Equine Vision: Impact on Trail Behavior (Book Excerpt)

It's all in the eye of the beholder. That cliché has been around for years, but when we consider it in light of the human eye compared to the equine eye, the saying takes on a whole different meaning.

Humans and horses literally see things differently, and this difference can sometimes lead to problems on the trail. No doubt you've ridden on windy days when suddenly your horse became agitated and excited. A piece of paper flew across the road or trail and your horse jumped or stopped dead in its tracks. This might well be the same horse you rode on this trail yesterday without a hint of skittishness.

Why the sudden change in behavior? Because of the way your horse sees. Once you learn how the equine eye functions, you'll better understand your horse's actions. And you'll have insight managing your trail horse when it becomes skittish for no apparent reason. Let's consider the windy day-flying paper scenario. You didn't give a second thought to that piece of paper skittering across the trail. Your horse, though, saw a strange, out-of-focus object moving across its path. The inability of your horse's eye to send a clear message to the brain brought on apprehension and fear.

The fear of unidentified moving objects comes from being a prey animal. For centuries equines served as tasty meals for big cats and other predators. Some would lie in wait or up in a tree for a horse to pass by and then spring to the attack. In other, rarer cases, the predator simply outran the horse and dragged it down for the kill.

Whatever the case, the horse knew sudden movement meant danger.

However, Mother Nature did not leave the horse defenseless against predators. She blessed the horse with an unusually broad field of vision, keen hearing, the ability to lash out with front and back hooves and, most importantly, the ability to outdistance all but the fastest of pursuers.

Unique Eye

The equine eye is unique in that it has both monocular and binocular vision. With monocular vision, the horse can see objects with one eye. As a result the brain often is receiving two images at the same time, sort of like a human attempting to watch side-by-side television sets simultaneously and absorb the action on both. With binocular vision, however, the horse can see the same object with both eyes at the same time and only one message is conveyed to the brain. A horse's eyes are wide apart and on each side of its head to accommodate monocular vision better--very important to a prey animal.

Humans have only binocular vision. We fall into the predator rather than the prey category. As such, our eyes are in the front of the head, and only a short distance apart, just like other predators--lions, tigers, dogs, and cats. A predator's eyes are designed to focus on the prey it's attempting to chase down.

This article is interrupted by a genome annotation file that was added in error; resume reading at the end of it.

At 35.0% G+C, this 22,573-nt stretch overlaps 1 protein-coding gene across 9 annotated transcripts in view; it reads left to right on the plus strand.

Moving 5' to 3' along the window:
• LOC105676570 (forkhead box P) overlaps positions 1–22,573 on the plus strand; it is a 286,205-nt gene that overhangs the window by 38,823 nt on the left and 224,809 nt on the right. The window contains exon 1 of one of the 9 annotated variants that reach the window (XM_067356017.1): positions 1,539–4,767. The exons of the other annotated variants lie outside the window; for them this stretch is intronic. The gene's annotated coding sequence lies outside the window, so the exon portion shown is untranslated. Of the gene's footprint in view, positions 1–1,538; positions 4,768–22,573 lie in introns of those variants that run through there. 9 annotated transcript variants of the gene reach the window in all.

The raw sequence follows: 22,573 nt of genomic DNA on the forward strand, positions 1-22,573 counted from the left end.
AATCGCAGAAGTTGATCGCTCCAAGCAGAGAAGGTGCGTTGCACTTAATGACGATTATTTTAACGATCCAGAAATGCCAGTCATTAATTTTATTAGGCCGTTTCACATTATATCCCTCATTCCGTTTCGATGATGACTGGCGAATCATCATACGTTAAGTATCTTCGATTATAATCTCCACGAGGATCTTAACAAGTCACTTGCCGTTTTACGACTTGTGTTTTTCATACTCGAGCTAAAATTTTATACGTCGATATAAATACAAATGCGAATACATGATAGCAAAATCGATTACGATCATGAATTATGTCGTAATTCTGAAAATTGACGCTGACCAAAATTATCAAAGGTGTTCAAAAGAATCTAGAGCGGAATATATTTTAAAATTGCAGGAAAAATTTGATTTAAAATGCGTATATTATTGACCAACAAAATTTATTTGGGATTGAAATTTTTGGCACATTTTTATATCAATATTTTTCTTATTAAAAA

Therefore, we can quickly focus on objects while the horse, with its broader range of vision, has trouble bringing things into focus.


The human eye is a lot like an auto-focus camera, making use of disc-like lenses that are attached to powerful ciliary muscles. These muscles quickly flex or relax to adjust the lens shape as needed. If you want to look at something far away, you simply stare at the object and, in a flash, the lens focuses on it and you see it with clarity. If the object is close, the same thing happens, only the focal point is much nearer.

If you want to look at something to either the right or left, you simply turn your head and the ciliary muscles do the rest, sending a sharp image to the retina, a mass of nerve receptors on your eyeball's back wall. The retina then transmits the image to the brain--all in the proverbial blink of an eye.

Compared with a human's ciliary muscles, the horse's are underdeveloped and do a poor job of bringing objects into focus. There's also a big difference in the retina. In humans the retina is a smooth, concave surface. The equine retina is more concave in some places than in others, and some sections are nearer the cornea than others. (The cornea is that transparent structure at the front of the eye that covers the iris and pupil and admits light to the interior.)

Difficulty Focusing

Because the horse can't focus on objects as we do, it compensates by lifting and lowering or weaving its head from side to side. It may also try to get either farther away from or closer to an object to bring it into focus.

Even when the horse has focused as best it can, its sight is only three-fifths that of a human. In other words, when looking at an object twenty feet away, the horse sees only as much detail as a person with twenty-twenty vision would if the object were thirty-five feet away.

This means, of course, that when you're riding down the trail and see a strange object ahead, you'll recognize what you're seeing long before your horse does.

Monocular Vision

Because its eyes are large--the largest of any land mammal--and on each side of its skull, the horse has a very broad field of vision. A horse actually has a vision field of more than 350 degrees, compared to the less than 180 degrees in the human.

Only about 65 degrees of the horse's field of vision are binocular--seen with both eyes--while the remaining 285 degrees are monocular--seen with one eye.

About the Author

Les Sellnow

Les Sellnow is a free-lance writer based near Riverton, Wyo. He specializes in articles on equine research, and operates a ranch where he raises horses and livestock. He has authored several fiction and non-fiction books, including Understanding Equine Lameness and Understanding The Young Horse, published by Eclipse Press and available at www.exclusivelyequine.com or by calling 800/582-5604.

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